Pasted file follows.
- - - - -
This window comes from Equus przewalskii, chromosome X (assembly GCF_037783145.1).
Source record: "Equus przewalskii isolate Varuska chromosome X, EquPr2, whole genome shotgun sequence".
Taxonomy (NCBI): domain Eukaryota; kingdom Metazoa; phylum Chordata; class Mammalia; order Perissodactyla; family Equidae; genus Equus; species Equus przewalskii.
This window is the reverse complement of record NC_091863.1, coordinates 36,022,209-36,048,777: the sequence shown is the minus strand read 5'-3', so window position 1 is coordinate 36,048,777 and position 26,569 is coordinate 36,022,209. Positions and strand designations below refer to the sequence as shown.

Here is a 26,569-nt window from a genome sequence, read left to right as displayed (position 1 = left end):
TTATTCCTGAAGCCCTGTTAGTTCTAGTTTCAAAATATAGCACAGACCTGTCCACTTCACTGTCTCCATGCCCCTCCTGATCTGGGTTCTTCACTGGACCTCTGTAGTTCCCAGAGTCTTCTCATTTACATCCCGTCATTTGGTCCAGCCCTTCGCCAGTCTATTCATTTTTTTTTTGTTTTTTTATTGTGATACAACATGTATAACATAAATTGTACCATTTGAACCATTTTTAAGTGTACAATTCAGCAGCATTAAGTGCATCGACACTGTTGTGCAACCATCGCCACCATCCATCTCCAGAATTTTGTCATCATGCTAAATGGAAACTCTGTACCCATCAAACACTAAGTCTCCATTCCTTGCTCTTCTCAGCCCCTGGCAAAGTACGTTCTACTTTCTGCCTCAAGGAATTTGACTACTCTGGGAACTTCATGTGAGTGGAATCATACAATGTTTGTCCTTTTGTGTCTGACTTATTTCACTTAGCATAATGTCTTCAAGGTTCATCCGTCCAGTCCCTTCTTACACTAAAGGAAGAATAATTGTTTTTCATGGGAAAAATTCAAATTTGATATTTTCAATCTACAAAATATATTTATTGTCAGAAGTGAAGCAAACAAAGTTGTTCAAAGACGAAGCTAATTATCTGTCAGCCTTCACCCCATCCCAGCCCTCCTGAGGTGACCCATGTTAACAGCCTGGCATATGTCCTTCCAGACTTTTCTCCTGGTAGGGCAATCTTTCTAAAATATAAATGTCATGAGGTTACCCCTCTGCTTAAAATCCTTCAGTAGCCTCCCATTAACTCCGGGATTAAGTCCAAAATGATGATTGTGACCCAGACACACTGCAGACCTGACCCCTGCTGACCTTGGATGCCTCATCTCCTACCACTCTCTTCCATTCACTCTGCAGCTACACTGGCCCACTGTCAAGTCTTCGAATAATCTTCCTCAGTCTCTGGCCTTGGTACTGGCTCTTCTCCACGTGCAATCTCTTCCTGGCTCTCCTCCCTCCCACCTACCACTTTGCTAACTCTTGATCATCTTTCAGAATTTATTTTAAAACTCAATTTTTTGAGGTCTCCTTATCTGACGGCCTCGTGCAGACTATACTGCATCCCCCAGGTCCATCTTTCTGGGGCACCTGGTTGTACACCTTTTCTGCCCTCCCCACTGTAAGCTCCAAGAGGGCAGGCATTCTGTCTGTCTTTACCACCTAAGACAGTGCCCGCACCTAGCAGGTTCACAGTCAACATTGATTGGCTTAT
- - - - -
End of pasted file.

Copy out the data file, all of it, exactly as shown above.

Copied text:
This window comes from Equus przewalskii, chromosome X (assembly GCF_037783145.1).
Source record: "Equus przewalskii isolate Varuska chromosome X, EquPr2, whole genome shotgun sequence".
Taxonomy (NCBI): domain Eukaryota; kingdom Metazoa; phylum Chordata; class Mammalia; order Perissodactyla; family Equidae; genus Equus; species Equus przewalskii.
This window is the reverse complement of record NC_091863.1, coordinates 36,022,209-36,048,777: the sequence shown is the minus strand read 5'-3', so window position 1 is coordinate 36,048,777 and position 26,569 is coordinate 36,022,209. Positions and strand designations below refer to the sequence as shown.

Here is a 26,569-nt window from a genome sequence, read left to right as displayed (position 1 = left end):
TTATTCCTGAAGCCCTGTTAGTTCTAGTTTCAAAATATAGCACAGACCTGTCCACTTCACTGTCTCCATGCCCCTCCTGATCTGGGTTCTTCACTGGACCTCTGTAGTTCCCAGAGTCTTCTCATTTACATCCCGTCATTTGGTCCAGCCCTTCGCCAGTCTATTCATTTTTTTTTTGTTTTTTTATTGTGATACAACATGTATAACATAAATTGTACCATTTGAACCATTTTTAAGTGTACAATTCAGCAGCATTAAGTGCATCGACACTGTTGTGCAACCATCGCCACCATCCATCTCCAGAATTTTGTCATCATGCTAAATGGAAACTCTGTACCCATCAAACACTAAGTCTCCATTCCTTGCTCTTCTCAGCCCCTGGCAAAGTACGTTCTACTTTCTGCCTCAAGGAATTTGACTACTCTGGGAACTTCATGTGAGTGGAATCATACAATGTTTGTCCTTTTGTGTCTGACTTATTTCACTTAGCATAATGTCTTCAAGGTTCATCCGTCCAGTCCCTTCTTACACTAAAGGAAGAATAATTGTTTTTCATGGGAAAAATTCAAATTTGATATTTTCAATCTACAAAATATATTTATTGTCAGAAGTGAAGCAAACAAAGTTGTTCAAAGACGAAGCTAATTATCTGTCAGCCTTCACCCCATCCCAGCCCTCCTGAGGTGACCCATGTTAACAGCCTGGCATATGTCCTTCCAGACTTTTCTCCTGGTAGGGCAATCTTTCTAAAATATAAATGTCATGAGGTTACCCCTCTGCTTAAAATCCTTCAGTAGCCTCCCATTAACTCCGGGATTAAGTCCAAAATGATGATTGTGACCCAGACACACTGCAGACCTGACCCCTGCTGACCTTGGATGCCTCATCTCCTACCACTCTCTTCCATTCACTCTGCAGCTACACTGGCCCACTGTCAAGTCTTCGAATAATCTTCCTCAGTCTCTGGCCTTGGTACTGGCTCTTCTCCACGTGCAATCTCTTCCTGGCTCTCCTCCCTCCCACCTACCACTTTGCTAACTCTTGATCATCTTTCAGAATTTATTTTAAAACTCAATTTTTTGAGGTCTCCTTATCTGACGGCCTCGTGCAGACTATACTGCATCCCCCAGGTCCATCTTTCTGGGGCACCTGGTTGTACACCTTTTCTGCCCTCCCCACTGTAAGCTCCAAGAGGGCAGGCATTCTGTCTGTCTTTACCACCTAAGACAGTGCCCGCACCTAGCAGGTTCACAGTCAACATTGATTGGCTTAT